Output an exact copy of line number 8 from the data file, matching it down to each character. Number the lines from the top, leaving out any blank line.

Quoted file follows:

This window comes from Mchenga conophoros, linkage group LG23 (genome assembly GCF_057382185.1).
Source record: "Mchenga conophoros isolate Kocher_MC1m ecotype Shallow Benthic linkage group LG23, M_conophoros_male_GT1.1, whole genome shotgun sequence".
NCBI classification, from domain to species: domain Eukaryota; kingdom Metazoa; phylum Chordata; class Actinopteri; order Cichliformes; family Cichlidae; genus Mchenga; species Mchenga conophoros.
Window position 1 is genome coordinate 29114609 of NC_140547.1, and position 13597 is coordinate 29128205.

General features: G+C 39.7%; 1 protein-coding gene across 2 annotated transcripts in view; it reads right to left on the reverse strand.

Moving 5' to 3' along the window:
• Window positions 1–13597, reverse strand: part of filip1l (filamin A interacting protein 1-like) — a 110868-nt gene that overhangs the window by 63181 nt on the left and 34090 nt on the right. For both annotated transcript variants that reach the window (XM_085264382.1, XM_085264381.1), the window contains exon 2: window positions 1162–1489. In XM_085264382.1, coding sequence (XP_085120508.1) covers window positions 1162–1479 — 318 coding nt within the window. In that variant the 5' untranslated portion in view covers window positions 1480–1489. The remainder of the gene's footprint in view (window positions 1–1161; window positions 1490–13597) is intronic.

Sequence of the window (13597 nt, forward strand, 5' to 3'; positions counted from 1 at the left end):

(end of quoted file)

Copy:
Sequence of the window (13597 nt, forward strand, 5' to 3'; positions counted from 1 at the left end):